ωm is the angular frequency of the modulation, and

d is the effective distance of the delay through the transmitting and receiving hardware.

Because phase measurements are ambiguous modulo 2π, the corresponding distance will be ambiguous modulo cπ/ωm. Measurements can be made on multiple tones of either lower frequencies or at low difference frequencies to allow extension of the ambiguous range to where ambiguity resolution can be accomplished by a priori location information. The range measurement precision ΔR is a function of the phase measurement precision Δφ:

ΔR=c Δφ/ 2 ωm 

Such prior art systems require transmission and reception simultaneously on two different frequencies. Phase measurements are made only at the interrogator using a single phase reference source, and the interrogator and receiver hardware perform different functions. The interrogator contains the source of the signal sent around the loop from interrogator to transponder and back, as well as the measurement apparatus for determining the relative phase between the transmitted signal and the received signal. The transponder functions merely to receive the ranging signal and to retransmit it with minimum delay or delay variation.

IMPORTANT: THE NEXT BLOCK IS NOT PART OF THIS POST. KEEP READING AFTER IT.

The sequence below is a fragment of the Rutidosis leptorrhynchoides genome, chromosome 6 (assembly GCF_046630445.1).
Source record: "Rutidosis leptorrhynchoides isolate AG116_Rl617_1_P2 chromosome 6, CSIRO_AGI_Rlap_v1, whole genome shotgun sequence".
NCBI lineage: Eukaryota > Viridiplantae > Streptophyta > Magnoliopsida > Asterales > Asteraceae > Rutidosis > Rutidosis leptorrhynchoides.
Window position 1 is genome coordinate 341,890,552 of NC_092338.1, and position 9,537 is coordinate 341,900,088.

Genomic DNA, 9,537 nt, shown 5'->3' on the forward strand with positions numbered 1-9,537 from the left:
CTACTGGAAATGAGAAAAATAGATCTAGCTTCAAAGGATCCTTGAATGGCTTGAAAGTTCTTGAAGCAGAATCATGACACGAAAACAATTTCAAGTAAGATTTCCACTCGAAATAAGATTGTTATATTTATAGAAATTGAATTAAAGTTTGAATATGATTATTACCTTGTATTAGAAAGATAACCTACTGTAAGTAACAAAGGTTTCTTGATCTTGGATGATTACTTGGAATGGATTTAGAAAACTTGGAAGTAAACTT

One limitation on the use of such prior art ranging systems is the requirement for transmission and reception to occur simultaneously at both stations, thus requiring clear channel operation on two different transmit frequencies at the same time. Moreover, the range measuring circuits in such systems are started and stopped by reference marker clock signals which are transmitted from each station. The range calculation is dependent upon the reference clocks being synchronized or locked to each other, and significant range errors will be produced if the clocks are not maintained in close synchronism.

OBJECTS OF THE INVENTION